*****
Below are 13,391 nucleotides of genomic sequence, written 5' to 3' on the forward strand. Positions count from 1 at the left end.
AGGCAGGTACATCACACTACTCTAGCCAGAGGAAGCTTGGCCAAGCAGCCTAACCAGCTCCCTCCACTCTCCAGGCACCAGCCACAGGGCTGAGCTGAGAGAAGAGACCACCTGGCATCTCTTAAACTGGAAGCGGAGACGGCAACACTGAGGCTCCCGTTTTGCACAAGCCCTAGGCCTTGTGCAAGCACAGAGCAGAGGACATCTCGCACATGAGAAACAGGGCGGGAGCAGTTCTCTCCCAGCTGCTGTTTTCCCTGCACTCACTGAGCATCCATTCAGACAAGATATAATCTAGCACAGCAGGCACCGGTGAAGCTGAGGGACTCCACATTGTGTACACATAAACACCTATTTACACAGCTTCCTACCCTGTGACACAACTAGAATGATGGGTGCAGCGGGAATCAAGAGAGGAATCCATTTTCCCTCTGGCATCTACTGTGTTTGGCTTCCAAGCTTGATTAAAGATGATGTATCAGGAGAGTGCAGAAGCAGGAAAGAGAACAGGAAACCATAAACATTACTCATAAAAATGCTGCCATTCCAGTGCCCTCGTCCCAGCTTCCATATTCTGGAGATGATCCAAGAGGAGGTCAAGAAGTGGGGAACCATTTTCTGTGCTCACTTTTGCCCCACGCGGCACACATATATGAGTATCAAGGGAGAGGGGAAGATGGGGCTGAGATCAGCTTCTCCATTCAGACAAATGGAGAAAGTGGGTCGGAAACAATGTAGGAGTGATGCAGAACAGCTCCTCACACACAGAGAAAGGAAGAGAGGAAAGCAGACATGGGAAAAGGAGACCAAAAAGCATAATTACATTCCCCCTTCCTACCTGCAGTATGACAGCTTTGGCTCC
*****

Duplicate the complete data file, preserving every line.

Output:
Below are 13,391 nucleotides of genomic sequence, written 5' to 3' on the forward strand. Positions count from 1 at the left end.
AGGCAGGTACATCACACTACTCTAGCCAGAGGAAGCTTGGCCAAGCAGCCTAACCAGCTCCCTCCACTCTCCAGGCACCAGCCACAGGGCTGAGCTGAGAGAAGAGACCACCTGGCATCTCTTAAACTGGAAGCGGAGACGGCAACACTGAGGCTCCCGTTTTGCACAAGCCCTAGGCCTTGTGCAAGCACAGAGCAGAGGACATCTCGCACATGAGAAACAGGGCGGGAGCAGTTCTCTCCCAGCTGCTGTTTTCCCTGCACTCACTGAGCATCCATTCAGACAAGATATAATCTAGCACAGCAGGCACCGGTGAAGCTGAGGGACTCCACATTGTGTACACATAAACACCTATTTACACAGCTTCCTACCCTGTGACACAACTAGAATGATGGGTGCAGCGGGAATCAAGAGAGGAATCCATTTTCCCTCTGGCATCTACTGTGTTTGGCTTCCAAGCTTGATTAAAGATGATGTATCAGGAGAGTGCAGAAGCAGGAAAGAGAACAGGAAACCATAAACATTACTCATAAAAATGCTGCCATTCCAGTGCCCTCGTCCCAGCTTCCATATTCTGGAGATGATCCAAGAGGAGGTCAAGAAGTGGGGAACCATTTTCTGTGCTCACTTTTGCCCCACGCGGCACACATATATGAGTATCAAGGGAGAGGGGAAGATGGGGCTGAGATCAGCTTCTCCATTCAGACAAATGGAGAAAGTGGGTCGGAAACAATGTAGGAGTGATGCAGAACAGCTCCTCACACACAGAGAAAGGAAGAGAGGAAAGCAGACATGGGAAAAGGAGACCAAAAAGCATAATTACATTCCCCCTTCCTACCTGCAGTATGACAGCTTTGGCTCC